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Sioux Indians of the Holy Rosary Mission, Pine Ridge, South Dakota, Real Photo Postcard, Plus Additional Indian & Western Views
Lot # 475 - Sioux Indians of the Holy Rosary Mission, Pine Ridge, South Dakota, Real Photo Postcard, Plus Additional Indian & Western Views
Lot of 21, including:

3.5 x 10 in. real photo postcard of Holy Rosary Mission P.R.S.D.(Pine Ridge, SD) / Rushville, Neb., photo by B.F. Ray.

Three standard-size real photo postcards, showing a military review at Camp Custer, Michigan (mailed by a soldier at the camp); a rodeo in Madras, Oregon; and a man pointing a gun at a man on a telephone.

Two chromolithograph post cards, showing Sioux survivors of Little Big Horn and the last of the US Army Indian scouts, at Fort Huachuca, Arizona.

Two 2.75 x 4.25 in. photographs of Seminoles.

Nine chromolithograph postcards of Indians, plus one each of Alaska and Colorado scenes.

One Keystone View Co. view of Laliberte's Fur Parlor in Quebec.

One photograph of a patriotic parade.
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Civil War Full Plate Tintype of 1st Lieutenant George Edgcumbe, 10th New Hampshire Infantry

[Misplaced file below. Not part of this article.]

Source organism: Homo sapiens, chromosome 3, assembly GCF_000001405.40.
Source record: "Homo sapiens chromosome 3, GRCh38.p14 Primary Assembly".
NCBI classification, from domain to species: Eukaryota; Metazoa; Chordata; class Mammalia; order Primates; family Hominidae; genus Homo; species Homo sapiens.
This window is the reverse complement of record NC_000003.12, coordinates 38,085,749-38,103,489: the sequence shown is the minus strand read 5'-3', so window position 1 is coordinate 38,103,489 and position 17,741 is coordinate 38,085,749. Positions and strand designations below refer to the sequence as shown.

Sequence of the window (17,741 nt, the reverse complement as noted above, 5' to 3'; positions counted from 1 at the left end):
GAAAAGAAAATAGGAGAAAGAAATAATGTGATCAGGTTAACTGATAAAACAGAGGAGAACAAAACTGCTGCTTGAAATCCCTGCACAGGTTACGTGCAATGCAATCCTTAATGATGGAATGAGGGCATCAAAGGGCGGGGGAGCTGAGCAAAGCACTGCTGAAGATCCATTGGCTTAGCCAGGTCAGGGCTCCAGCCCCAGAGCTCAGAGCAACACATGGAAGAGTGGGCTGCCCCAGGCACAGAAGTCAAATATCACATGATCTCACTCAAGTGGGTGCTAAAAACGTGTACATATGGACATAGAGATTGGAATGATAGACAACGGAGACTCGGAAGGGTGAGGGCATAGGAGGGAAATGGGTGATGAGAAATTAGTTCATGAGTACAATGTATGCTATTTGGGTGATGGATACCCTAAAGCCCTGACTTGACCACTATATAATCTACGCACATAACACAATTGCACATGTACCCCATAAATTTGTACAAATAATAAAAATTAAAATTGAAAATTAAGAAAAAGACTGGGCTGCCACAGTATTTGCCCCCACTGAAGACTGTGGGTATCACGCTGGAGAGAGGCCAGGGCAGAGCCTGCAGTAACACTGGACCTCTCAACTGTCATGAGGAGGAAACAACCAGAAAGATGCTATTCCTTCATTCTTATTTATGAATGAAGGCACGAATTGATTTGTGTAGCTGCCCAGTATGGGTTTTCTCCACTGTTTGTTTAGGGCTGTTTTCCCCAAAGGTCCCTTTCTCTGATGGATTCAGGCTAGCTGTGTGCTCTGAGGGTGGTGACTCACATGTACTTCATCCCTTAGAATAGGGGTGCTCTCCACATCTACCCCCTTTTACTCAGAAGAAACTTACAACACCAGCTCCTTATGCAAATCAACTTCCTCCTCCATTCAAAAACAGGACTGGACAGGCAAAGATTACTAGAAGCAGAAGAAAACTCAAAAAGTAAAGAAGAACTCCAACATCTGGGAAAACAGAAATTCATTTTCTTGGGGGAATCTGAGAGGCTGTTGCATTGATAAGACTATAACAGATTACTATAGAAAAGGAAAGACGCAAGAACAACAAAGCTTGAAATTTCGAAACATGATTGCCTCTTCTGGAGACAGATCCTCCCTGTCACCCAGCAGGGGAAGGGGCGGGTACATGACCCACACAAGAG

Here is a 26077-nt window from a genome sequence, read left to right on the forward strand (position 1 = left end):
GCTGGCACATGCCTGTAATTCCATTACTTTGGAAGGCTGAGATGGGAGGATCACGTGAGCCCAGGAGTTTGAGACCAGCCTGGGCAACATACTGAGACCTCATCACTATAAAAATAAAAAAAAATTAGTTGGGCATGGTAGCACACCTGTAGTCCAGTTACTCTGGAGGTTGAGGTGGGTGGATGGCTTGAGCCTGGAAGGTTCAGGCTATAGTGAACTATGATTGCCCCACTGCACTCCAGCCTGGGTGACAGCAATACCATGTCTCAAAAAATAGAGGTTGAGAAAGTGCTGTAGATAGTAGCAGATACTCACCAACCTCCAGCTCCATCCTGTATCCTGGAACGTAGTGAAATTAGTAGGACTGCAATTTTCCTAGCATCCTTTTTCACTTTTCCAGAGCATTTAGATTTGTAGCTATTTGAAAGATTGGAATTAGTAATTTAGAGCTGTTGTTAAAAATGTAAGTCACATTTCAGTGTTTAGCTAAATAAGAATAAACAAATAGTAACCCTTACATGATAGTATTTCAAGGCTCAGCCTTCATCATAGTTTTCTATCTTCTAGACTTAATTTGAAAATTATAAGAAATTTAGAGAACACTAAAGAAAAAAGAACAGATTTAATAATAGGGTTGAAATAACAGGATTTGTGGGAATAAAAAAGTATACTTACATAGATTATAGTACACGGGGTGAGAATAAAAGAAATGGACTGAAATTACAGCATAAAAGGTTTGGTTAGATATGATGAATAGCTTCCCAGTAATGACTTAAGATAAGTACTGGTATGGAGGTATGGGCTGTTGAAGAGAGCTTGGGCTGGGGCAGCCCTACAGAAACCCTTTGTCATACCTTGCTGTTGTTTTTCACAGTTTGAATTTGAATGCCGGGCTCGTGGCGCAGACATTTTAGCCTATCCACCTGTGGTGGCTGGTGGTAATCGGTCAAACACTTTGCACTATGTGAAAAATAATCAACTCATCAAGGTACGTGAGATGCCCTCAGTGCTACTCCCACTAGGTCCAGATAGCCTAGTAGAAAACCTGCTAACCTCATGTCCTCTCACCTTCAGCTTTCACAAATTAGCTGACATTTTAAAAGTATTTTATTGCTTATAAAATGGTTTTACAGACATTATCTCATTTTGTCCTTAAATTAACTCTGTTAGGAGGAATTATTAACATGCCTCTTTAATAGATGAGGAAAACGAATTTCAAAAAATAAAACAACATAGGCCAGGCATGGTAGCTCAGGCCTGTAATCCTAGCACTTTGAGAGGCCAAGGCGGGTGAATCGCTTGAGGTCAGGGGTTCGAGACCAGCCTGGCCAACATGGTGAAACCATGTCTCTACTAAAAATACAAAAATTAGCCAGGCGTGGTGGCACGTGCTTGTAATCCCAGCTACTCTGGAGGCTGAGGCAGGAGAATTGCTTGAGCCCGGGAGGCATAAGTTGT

Lot # 19 - Civil War Full Plate Tintype of 1st Lieutenant George Edgcumbe, 10th New Hampshire Infantry
In period frame, matted to 5 x 7 in. oval portrait. Image has been heavily "enhanced" with his coat, buttons, straps, even his beard has been painted over. Identified by note on verso as "Lt. G. Edgecumbe, 10th N.H.V. Co. B. 1863." George Edgcumbe enlisted as a 1st. Lieutenant in August 1862. He was commissioned into the 10th New Hampshire Infantry, Co. B. He transferred to Company D in April, before resigning his commission in August 1863. The unit was mustered into Federal service in September 1862, and left for Washington. It spent several weeks preparing for the field.

In October the unit joined the advance on Richmond with the Ninth Corps. In mid-November they were attacked while crossing the Rappahannock, and later while supporting a battery. It then moved to Fredericksburg in December and spent most of the winter on picket duty, although not prepared for the cold they experienced. Nearly all of its engagements were in Virginia, including the siege of Petersburg. In April 1865 they were occupying Richmond, although Lt. Edgcumbe did not stick around for that victory.